That’s off the top of my head, more information can be found at the CBC.

  14. I guess we can easily agree that sometimes it’s best to act in a country to stop the killings.
    And to be quick, it’s necessary, in “special” cases to not wait the UN authorization which can be obtained later. Ok, in each cases, thoses troubles started because of the mess we did or left there…
    And, surely, those actions have to bee under surveillance to avoid as much as possible mistakes with civilians.

    We can’t stay quiet and watch CNN when there are people lives at stake. And there are no mandate in Irak nor in Tchetchenia… Because those two countries (USA and Russia) don’t care at all about international laws and opinions. The risk is not about taking action, because, as I said, sometimes we have to, it’s about how give the order to go.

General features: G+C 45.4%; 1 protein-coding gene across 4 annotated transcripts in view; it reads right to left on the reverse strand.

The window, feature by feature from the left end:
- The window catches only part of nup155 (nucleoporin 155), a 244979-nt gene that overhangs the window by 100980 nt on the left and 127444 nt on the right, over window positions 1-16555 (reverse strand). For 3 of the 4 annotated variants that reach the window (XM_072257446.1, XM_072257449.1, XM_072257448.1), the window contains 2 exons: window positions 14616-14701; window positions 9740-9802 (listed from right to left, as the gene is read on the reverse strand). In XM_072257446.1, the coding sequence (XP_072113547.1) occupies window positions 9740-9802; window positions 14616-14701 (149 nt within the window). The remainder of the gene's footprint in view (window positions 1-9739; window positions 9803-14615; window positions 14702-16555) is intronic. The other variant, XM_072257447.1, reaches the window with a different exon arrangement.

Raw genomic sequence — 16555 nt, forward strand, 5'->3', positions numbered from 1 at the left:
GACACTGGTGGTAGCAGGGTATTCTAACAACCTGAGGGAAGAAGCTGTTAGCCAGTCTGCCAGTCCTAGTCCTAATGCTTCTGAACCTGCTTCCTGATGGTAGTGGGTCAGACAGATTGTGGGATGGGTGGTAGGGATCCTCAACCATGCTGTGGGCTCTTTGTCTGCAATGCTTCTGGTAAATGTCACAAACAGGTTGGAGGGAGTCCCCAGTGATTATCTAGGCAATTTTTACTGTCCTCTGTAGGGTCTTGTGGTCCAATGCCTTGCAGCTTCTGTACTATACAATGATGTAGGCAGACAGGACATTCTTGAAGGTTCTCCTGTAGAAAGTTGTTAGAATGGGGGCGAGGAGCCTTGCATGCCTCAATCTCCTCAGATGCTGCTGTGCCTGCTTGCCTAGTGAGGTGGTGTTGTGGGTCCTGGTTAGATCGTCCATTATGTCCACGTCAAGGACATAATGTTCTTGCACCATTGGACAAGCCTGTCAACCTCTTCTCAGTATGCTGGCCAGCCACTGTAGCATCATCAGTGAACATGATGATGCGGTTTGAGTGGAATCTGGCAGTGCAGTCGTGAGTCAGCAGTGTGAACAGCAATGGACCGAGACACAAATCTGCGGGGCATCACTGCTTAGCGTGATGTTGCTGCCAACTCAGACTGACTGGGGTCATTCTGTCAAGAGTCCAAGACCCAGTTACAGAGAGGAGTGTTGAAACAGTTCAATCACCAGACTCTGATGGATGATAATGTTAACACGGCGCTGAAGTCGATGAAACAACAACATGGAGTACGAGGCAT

That’s why the most important issue in the case of the Bush government (because I’m sure, americans don’t really know what’s going on), it’s the fact they didn’t sign in the International Court. That just mean they can do whatever they want anywhere.
    I reject, with all my soul, the army thing and hope I’ll see a peaceful world during my linving. But, right now, all we need as soon as possible is a viable counter-power to hold against the USA (maybe the Europe ?).

    ps : sorry for my “bad” english, I try my best but I have still difficulties to grap all the langage subtilities…

  15. Jerome, nothing to worry about your English. Its perfectly fine.